to keep this in perspective. Occupation by a multinational or
global company is only the use of the tall building. It is not
a reason for departing from a strategy for the location/development
of tall buildings.
Enhancing the beauty of cities
12. It is easy to get carried away herebeauty,
it is claimed, is in the eye of the beholder. Cities can be considered
attractive when they accommodate many and various tall buildings
in clustersas evidenced in Manhattan and the centres of
many stylish Far Eastern cities. In other locations, tall buildings
might be regarded variously as incongruous, compromising local
character and distinctiveness, or injurious to amenity, to vistas,
or to skylines. "Beauty" and "enhancement"
rely very much on the quality of the buildings and their relationship
on the ground. The acceptability of a tall building will always
depend on the character of its surroundings, and whether this
can be altered without sacrificing valued attributes or local
distinctiveness. The answer depends as much on location as on
the skill and innovation of the urban designer and architector
on the eye of the beholder!
13. The Institute has observed that much
design interest in tall buildings has focussed on either their
effect on historic views (see paragraph 6) or on their impact
on the panorama. It would urge however that no less important
is the visual impact of tall buildings on their immediate environment,
at street level. There is a real challenge to address in the way
these buildings are designed to meet the street and to create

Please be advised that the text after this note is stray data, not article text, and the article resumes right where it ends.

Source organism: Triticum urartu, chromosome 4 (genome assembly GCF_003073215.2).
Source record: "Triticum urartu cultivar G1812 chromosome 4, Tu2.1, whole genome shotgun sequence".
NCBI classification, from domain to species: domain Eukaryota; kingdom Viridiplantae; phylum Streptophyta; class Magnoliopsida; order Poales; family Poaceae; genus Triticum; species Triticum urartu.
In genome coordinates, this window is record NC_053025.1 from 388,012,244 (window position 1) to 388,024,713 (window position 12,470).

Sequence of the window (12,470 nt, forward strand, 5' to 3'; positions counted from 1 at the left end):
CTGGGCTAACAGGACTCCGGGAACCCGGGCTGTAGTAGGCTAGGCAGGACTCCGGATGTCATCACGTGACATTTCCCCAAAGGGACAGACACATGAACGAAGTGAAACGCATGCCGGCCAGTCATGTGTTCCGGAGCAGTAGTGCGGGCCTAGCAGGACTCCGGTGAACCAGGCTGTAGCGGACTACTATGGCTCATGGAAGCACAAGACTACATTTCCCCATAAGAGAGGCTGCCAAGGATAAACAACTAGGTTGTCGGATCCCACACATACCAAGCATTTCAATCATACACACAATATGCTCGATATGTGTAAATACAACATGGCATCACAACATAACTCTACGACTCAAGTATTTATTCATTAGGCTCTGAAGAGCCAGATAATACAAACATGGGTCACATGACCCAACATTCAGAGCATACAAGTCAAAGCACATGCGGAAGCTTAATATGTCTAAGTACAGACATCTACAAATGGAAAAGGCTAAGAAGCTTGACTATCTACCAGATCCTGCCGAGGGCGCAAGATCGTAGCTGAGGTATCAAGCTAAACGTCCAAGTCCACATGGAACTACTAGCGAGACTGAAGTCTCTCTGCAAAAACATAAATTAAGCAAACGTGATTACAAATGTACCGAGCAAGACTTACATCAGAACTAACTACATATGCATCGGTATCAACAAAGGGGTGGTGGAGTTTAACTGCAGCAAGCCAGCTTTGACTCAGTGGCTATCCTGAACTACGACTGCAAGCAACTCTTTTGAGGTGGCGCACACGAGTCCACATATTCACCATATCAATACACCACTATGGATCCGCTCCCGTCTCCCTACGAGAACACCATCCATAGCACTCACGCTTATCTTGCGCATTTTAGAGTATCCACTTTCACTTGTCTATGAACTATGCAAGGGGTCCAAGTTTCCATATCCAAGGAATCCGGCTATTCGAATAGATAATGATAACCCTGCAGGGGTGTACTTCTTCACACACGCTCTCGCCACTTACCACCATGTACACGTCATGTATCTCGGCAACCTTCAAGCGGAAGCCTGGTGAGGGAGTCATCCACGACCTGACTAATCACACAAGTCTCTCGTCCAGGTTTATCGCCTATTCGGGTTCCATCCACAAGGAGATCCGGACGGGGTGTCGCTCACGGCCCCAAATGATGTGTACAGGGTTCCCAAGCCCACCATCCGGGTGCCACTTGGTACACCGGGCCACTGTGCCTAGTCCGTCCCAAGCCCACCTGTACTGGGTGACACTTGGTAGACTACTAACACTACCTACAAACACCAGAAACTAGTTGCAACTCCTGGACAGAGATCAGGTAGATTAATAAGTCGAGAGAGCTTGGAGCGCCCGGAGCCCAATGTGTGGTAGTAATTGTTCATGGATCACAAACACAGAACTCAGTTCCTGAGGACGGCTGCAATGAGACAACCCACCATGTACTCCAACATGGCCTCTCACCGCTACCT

successful public spaces in and around such buildings. This challenge
is often not taken on by the developer and their designer who
are focussed on what towers above to the detriment of creating
places for people. Additionally, the impact of a proposed tall
building on the local microclimates needs to be satisfactorily
addressed during the design and planning application processes.
14. Dotting tall buildings around cities
completely loses the impact and sense of their importance. It
also has the disadvantage of dwarfing attractive smaller buildings,
without any commensurate benefit, and the potential to destroy
protected and cherished views. In considering how far tall buildings
should be allowed to block existing views, it needs to be borne
in mind that, in the UK, there is no right to a private view.
However, some views and vistas in the public realm may be the
key to the character of a place, or the setting of an important
building. In these terms, the effect of tall buildings can only
be assessed locally.
15. The Institute has little enthusiasm
for mechanistic approaches such as concentric rings on maps, with
maximum building heights decreasing outwards, away from the city
centre. The impact of tall buildings in other parts of the world
is usually their location in close proximity to one another in
clusters that are recognised as being the commercial hub of the
city. This may originally have been a historical accident, but
the cluster has subsequently taken shape as a result of intervention
by planners and urban designers.
16. Despite this concentration in commercial
areas, tall buildings need not be single use buildings. Office,
residential and retail uses are an attractive combination for
those who work in pressurised jobs and wish to live close to their
17. The "mistakes of the 1960s"
almost all related to tall buildings used for social rather than
market housing and, to a lesser extent, for speculative office
development. The problems have been well documented, and the lessons
18. The governments of the day used generous
subsidy regimes to encourage local housing authorities to build
"high rise flats"often 20-30 storeys highor
deck access housing complexes. Such development was a panic "solution"